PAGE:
With a tantalizing cast and tongue firmly in cheek, director Robert Rodriguez becomes the Woody Allen of Mexploitation films with Machete Kills.
It's a title the San Antonio-born director gladly owns in a genre he singularly revived and refined. It doesn't hurt that actor Danny Trejo's Machete character is a note-perfect badass — a retro combination of James Bond and comic book vato loco.
Heads do roll with impunity.
“My goal is to be entertaining. I want people to really enjoy themselves,” Rodriguez said. “Usually the comment is, 'Wow! I enjoyed that a lot more than I thought I would.' And that's good.”
Machete, whose attitude can be traced to Efrain Gutierrez's '70s West Side outlaws, has come a long way since the fake movie trailer in Grindhouse.
“I thought that was going to be it,” Rodriguez said.
Instead, the sequel to Machete opens Friday with a cast that includes Oscar winners, Hollywood outcasts and Lady Gaga. The action franchise is less about honing Machete than it is following the weathered action hero wherever he wants to go.
“They'd never seen that kind of Hispanic action hero, an iconic character like that, a 'Mexploitation movie,'” Rodriguez said on the phone from Austin, where he lives and works. “It seemed to make so much sense. Audiences couldn't believe it. They'd never seen it before. No one had ever thought to do one.”
Machete's popularity was a surprise. The sequel, along with its main character, took on a life of its own.
“People started asking for a sequel. It was never really preplanned,” Rodriguez said. “It seems like Machete himself dictates more to me than I do to him these days.”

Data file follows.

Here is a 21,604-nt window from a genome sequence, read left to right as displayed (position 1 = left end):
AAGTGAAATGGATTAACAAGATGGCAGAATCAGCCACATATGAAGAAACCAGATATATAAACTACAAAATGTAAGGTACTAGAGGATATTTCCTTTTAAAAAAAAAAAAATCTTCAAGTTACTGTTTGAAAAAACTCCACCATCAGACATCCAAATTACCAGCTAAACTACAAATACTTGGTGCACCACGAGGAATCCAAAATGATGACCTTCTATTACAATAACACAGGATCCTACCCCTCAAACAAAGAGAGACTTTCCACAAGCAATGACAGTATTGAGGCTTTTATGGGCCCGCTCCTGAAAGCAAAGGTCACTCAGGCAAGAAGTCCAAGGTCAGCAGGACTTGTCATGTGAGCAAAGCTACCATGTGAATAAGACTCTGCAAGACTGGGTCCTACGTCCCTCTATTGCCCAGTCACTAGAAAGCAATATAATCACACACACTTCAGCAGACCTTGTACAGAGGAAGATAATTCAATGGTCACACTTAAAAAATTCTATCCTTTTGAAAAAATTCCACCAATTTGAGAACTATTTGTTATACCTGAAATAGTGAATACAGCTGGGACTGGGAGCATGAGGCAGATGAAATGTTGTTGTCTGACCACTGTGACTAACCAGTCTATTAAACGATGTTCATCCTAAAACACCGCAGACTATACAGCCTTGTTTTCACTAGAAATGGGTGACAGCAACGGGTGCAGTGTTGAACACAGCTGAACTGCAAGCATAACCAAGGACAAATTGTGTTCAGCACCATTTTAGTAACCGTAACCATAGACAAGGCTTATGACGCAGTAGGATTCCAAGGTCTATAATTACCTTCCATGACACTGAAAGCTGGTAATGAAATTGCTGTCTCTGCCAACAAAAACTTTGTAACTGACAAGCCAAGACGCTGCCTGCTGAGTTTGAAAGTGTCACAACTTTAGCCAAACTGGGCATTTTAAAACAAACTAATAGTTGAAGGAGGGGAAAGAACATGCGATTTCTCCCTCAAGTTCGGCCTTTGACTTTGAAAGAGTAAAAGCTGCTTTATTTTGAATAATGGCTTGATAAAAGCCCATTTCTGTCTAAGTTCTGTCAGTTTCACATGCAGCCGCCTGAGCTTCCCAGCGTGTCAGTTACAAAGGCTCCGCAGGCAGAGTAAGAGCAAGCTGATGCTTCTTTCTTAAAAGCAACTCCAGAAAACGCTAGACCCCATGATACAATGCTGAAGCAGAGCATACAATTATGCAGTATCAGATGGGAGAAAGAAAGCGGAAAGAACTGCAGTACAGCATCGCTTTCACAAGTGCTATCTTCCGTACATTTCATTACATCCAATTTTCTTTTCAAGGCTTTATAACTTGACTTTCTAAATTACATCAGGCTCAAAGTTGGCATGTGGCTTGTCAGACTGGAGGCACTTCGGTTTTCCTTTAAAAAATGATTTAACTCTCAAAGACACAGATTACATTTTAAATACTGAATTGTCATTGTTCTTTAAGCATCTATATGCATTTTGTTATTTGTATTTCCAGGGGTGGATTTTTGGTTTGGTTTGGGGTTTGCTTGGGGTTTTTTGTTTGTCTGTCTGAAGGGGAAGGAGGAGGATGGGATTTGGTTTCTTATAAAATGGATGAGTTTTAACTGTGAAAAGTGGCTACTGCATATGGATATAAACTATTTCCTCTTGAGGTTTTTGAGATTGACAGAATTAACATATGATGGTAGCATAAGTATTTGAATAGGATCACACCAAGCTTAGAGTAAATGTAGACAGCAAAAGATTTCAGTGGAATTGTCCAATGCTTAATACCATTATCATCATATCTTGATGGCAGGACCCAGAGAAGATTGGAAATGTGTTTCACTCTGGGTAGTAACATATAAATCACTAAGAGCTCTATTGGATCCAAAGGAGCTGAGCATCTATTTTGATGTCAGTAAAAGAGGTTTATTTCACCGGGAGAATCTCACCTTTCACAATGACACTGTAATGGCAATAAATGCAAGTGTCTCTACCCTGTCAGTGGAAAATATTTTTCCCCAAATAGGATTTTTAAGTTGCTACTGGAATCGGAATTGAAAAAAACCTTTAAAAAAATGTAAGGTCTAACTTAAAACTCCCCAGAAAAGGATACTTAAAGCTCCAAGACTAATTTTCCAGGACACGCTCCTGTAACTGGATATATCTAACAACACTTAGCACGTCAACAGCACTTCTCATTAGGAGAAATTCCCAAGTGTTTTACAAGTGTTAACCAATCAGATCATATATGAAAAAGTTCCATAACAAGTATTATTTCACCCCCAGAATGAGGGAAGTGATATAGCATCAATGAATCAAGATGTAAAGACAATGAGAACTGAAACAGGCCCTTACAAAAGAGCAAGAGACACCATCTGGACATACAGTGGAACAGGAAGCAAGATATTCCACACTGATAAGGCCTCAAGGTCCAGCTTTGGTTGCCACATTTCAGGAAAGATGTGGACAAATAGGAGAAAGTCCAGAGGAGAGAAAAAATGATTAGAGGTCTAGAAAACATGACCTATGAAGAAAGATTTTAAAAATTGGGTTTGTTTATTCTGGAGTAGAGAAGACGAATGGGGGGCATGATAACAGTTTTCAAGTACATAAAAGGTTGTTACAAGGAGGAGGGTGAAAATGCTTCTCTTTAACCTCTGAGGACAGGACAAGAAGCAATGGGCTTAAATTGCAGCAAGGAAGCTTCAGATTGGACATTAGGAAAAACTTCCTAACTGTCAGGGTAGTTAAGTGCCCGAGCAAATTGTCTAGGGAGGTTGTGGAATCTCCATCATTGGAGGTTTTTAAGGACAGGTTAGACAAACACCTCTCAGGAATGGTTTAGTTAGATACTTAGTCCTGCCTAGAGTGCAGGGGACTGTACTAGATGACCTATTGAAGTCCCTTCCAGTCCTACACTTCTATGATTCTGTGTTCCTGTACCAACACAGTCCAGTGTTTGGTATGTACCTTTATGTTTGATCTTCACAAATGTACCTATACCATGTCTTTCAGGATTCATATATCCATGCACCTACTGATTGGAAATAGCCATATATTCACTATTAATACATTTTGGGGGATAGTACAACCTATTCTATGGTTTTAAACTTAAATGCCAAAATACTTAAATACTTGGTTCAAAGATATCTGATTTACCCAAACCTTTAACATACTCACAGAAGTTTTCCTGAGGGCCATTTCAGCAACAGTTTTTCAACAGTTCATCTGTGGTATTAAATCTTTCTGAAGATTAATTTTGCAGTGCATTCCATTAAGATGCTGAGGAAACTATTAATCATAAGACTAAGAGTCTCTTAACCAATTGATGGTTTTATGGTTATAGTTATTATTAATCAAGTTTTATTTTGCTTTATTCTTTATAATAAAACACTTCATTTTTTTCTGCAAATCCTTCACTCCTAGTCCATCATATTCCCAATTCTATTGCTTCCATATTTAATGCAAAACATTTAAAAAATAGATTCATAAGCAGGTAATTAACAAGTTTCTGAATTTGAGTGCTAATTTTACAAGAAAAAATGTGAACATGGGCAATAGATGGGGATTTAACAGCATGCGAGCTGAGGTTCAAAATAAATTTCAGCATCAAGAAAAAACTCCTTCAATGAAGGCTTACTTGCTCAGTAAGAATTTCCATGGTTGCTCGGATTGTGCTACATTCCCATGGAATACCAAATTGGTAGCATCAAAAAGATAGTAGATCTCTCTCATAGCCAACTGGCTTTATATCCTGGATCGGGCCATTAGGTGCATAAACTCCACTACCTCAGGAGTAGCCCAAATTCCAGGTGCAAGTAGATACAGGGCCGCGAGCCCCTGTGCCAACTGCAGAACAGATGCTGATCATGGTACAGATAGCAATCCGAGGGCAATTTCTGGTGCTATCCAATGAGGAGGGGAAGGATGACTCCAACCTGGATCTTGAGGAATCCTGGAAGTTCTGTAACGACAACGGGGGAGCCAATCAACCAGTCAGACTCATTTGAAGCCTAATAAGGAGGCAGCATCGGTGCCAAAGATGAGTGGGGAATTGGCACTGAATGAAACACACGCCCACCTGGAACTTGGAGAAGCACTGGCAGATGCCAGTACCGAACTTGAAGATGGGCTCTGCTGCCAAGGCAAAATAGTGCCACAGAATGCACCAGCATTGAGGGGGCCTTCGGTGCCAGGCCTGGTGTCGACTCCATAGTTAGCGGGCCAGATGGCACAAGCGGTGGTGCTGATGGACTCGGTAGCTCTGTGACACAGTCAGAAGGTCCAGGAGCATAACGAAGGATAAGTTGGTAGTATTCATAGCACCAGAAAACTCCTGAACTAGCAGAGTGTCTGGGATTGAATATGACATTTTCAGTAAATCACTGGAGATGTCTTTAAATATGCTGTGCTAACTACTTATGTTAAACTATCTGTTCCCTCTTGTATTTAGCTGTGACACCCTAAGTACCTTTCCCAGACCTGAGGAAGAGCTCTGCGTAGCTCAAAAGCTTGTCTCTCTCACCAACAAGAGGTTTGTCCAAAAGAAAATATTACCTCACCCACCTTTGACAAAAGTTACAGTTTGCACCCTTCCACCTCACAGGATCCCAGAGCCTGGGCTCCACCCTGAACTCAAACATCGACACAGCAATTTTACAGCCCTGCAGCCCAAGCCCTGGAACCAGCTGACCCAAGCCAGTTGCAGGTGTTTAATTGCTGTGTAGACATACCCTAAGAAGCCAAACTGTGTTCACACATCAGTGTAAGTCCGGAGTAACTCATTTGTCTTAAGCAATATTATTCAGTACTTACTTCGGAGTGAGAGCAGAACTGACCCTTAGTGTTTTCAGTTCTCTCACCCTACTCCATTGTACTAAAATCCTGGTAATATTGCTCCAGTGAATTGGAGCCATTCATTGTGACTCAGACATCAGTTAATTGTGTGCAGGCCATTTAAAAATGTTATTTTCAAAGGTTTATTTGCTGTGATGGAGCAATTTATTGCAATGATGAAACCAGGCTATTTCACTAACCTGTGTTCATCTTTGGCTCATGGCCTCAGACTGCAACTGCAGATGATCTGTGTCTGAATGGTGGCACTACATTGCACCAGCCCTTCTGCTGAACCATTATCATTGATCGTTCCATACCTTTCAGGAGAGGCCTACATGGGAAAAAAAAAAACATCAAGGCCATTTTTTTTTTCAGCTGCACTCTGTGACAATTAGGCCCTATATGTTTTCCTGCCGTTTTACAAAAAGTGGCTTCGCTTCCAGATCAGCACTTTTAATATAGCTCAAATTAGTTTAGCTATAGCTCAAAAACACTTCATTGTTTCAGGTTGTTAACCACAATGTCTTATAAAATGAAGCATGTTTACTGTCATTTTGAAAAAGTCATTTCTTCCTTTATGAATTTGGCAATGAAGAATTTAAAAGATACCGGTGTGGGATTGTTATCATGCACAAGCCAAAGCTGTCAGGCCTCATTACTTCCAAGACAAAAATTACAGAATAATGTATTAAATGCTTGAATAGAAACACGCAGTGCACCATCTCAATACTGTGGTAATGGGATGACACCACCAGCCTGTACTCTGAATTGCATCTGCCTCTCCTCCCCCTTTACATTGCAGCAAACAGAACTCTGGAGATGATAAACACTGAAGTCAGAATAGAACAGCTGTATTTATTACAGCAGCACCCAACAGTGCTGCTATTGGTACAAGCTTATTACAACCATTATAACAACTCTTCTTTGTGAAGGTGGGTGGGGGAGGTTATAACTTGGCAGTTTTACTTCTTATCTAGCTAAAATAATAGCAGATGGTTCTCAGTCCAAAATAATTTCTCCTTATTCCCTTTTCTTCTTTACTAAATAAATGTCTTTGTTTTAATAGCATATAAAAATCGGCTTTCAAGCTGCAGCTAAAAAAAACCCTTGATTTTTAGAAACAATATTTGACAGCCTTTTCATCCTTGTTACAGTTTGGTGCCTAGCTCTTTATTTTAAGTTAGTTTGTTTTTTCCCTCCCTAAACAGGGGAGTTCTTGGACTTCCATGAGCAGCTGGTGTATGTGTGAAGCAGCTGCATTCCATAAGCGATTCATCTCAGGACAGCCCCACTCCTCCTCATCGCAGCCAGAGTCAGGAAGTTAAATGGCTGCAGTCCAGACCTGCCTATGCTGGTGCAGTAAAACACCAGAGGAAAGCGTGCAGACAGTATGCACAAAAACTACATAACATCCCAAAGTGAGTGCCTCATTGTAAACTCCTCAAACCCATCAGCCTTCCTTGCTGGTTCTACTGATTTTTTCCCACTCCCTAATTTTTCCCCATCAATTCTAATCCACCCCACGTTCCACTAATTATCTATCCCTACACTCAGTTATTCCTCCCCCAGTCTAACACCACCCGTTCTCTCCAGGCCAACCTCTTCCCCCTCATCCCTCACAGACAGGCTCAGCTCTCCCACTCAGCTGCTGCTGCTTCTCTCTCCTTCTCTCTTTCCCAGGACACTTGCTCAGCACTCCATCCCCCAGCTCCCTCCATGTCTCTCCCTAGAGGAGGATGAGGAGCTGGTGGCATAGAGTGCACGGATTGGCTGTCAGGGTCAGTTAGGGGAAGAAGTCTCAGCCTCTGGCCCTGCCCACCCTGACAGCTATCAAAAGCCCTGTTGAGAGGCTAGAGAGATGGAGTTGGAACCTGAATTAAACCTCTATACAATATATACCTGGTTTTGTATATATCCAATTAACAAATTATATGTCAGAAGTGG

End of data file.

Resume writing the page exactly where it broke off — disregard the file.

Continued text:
So does the fun, which Rodriguez likened to the old Rambo films starring Sylvester Stallone — which began smaller in scope.
“In First Blood, he was like a drifter who they underestimated, and it turns out he's a highly trained Green Beret,” he said. “The second one, which Jim Cameron wrote, was called Rambo: First Blood Part 2. By that time, he's working for the government and it's a much bigger movie.”
Still, ambitious and over-the-top as it is, Machete Kills was made in 29 days with a loose script (“In case nobody has any new ideas,” the director said) and without a storyboard. It's Rodriguez's fastest shoot since El Mariachi, his 1992 debut.
This time, Machete is working for the president of the United States, “and he's saving the world.”
Besides Trejo, Machete Kills stars familiar faces Jessica Alba, Tom Savini, Alexa Vega and Michelle Rodriguez, and fresh blood Charlie Sheen, Mel Gibson, Sofia Vergara, Demián Bichir, Antonio Banderas, Zoe Saldana, Vanessa Hudgens, Amber Heard, Cuba Gooding Jr. and Rodriguez's sister, singer-songwriter Patricia Vonne.
Rodriguez said he cast the film simply as a fan of the various actors. They are enticed, he said, by the fact that he's an independent filmmaker with his own studio, Troublemaker Studios in Austin, and lots of creative freedom.
“They really love that kind of freedom, getting to come play,” he said. “I'll cater the role to them once they're cast. I'll expand the character.”
That meant tapping more into Sheen and Gibson's “artistry” than their off-camera image, working with Lady Gaga's sense of the outrageous and giving Vergara an arsenal of sex toy-inspired high-tech weapons.
“The Gaga character just grew and grew,” he said. “She wanted to come play and be iconic and memorable. So I kept upping the ante and making it worth her while. I do that across the board for everybody.”
Sheen — a natural as a bad-boy president — and Rodriguez have known each other for years. The director described himself as a “huge fan” of Gibson.
“They know I go to them out of respect for them as an artist, not chasing the tabloids,” he said. “That stuff comes and goes. They've always been great and always will be,
Machete is filled with shootouts, chase scenes, explosions, unlikely escapes, bloody (if cartoonish) gore, sexual titillation and laughs. If it's a success, what comes next? The answer makes Rodriguez chuckle.
The new movie opens and closes with a trailer for Machete Kills Again ... in Space. Jose Jimenez, comedian Bill Dana's bumbling Space Age creation, couldn't have imagined it.
“The character kind of goes wherever he wants, and he boldly wanted to go into space,” Rodriguez said. “It doesn't seem there's ever any Hispanics that go into space, and we wanted to change that. I'm pretty sure the audience wants us to go there. We may have to.”
©2013 the San Antonio Express-News
Visit the San Antonio Express-News at www.mysanantonio.com
Distributed by MCT Information Services